the guilt upon those who hold out the temptation. Call the articles which you are obliged to subscribe, articles of peace, or by whatever name you choose, falsehood is falsehood still, and will be so to the end of the world, however it may be gilded and adorned to silence the clamours of conscience. Besides, my friend, your religion and the re

ligion of Jesus are two different religions. Only endeavour to convert a Jew to Arianism or Socinianism, and he will tell you as I do, that you are no Christian. .

Observe I do not blame you for disbelieving the articles; but I blame you for declaring that you believe them when you do not, and for exclaiming against the poor shoemaker, who I doubt not does believe them. I have long considered Christianity as a fortress built for the protection of tyranny; the dignified and benificed clergy are its officers, the poor curates are the common soldiers. Hence proceeded that wise proverb, No bishop, no king; that is, no tyrant: for a good and patriotic king stands in need of no such aid.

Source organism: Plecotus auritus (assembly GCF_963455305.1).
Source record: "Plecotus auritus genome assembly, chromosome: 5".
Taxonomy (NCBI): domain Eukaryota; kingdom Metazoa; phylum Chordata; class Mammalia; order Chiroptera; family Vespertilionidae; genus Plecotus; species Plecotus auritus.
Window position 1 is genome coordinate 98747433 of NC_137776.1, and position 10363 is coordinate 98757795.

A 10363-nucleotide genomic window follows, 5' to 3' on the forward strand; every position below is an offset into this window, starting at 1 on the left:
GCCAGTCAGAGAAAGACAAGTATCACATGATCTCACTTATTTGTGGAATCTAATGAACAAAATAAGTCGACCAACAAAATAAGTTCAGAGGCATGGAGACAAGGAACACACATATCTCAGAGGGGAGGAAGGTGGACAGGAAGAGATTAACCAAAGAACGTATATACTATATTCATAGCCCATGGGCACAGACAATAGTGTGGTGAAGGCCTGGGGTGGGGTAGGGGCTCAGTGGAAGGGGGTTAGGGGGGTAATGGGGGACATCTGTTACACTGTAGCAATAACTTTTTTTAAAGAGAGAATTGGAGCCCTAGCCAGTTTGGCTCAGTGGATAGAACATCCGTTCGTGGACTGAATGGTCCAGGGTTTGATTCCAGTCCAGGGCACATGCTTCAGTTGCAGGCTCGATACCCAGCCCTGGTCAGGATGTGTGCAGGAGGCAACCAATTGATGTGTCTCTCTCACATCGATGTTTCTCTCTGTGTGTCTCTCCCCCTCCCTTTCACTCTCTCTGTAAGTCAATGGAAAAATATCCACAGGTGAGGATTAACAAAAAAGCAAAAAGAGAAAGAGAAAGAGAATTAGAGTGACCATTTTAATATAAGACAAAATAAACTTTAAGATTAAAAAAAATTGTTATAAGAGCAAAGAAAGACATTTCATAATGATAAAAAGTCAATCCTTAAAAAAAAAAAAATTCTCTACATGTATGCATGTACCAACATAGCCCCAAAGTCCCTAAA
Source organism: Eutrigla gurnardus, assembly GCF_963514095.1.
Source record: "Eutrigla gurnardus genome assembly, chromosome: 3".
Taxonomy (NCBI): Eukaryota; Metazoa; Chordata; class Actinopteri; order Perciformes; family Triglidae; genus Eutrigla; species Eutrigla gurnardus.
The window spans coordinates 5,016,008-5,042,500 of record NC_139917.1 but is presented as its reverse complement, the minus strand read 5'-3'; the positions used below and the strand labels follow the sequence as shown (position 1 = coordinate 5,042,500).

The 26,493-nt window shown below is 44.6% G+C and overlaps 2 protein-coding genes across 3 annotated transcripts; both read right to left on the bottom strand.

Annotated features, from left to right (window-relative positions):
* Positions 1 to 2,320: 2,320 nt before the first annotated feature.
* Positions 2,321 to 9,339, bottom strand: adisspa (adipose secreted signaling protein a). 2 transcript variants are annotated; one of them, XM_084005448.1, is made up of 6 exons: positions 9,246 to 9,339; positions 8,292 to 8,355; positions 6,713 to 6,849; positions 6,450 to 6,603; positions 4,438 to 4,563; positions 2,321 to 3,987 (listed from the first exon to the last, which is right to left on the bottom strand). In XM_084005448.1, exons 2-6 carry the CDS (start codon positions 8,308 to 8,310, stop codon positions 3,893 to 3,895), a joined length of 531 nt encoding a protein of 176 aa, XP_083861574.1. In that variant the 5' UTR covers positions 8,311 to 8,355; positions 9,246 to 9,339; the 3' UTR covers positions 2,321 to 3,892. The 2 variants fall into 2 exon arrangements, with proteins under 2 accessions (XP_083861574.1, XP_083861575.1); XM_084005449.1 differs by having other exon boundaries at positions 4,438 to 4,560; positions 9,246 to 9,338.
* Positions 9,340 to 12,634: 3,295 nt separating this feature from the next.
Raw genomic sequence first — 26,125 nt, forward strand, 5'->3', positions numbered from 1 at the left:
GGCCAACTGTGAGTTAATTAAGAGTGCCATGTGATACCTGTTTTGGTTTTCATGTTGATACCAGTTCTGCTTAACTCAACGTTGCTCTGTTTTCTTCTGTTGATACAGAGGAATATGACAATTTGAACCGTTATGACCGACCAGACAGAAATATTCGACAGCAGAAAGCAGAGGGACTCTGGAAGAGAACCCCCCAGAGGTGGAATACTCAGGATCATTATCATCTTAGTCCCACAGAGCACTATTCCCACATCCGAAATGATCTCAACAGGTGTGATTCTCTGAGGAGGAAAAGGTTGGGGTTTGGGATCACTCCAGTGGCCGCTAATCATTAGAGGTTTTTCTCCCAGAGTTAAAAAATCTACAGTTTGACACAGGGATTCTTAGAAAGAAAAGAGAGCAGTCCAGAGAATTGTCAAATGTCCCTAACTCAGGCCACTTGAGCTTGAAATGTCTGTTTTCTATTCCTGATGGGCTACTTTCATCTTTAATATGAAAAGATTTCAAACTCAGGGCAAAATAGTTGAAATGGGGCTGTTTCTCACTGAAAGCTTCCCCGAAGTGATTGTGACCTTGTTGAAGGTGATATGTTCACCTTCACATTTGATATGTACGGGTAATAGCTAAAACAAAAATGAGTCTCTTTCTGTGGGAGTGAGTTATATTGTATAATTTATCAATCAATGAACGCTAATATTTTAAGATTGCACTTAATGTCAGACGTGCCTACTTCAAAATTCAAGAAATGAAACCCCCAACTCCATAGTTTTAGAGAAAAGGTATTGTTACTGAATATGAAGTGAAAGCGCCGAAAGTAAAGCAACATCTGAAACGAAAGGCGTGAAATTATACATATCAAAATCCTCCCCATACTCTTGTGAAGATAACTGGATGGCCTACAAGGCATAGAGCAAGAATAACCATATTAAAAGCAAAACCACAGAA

Come, come, Mr. Clifford, cried my father, you are too severe upon the clergy.

O no, Sir, replied he, Mr. Law knows I cannot help speaking the truth, and he has long ceased to be offended at any thing I say. It is reasonable that it should be so ; for he knows that he is at full liberty to say any thing to me, provided he speak the truth.

Mr. William Neville, said Mr. Clifford, you look very serious. If that dear girl had been here, whose loss I assure you has grieved me very much, and affected my son beyond any thing you can conceive, I say if she and her friend Miss Barnwell had been here, Mr. Law would not have come off so easily. But he and I have boxed one another so often, that we don't feel each other's blows.

I am truly sorry, Sir, answered I, that a person of your sense and education should avow your disbelief and dislike of Christianity. You say that it has been used as a fortress for the protection of tyranny. I grant that it has been perverted by being made a state religion : but which of the mercies of God has not been abused ? It is not in its own nature calculated to be an established religion ; for it never can become so, except it be first exceedingly corrupted.

Pray, Sir, said Mr. Law, how do you prove that? Though I do not care to dispute with Mr. Clifford, because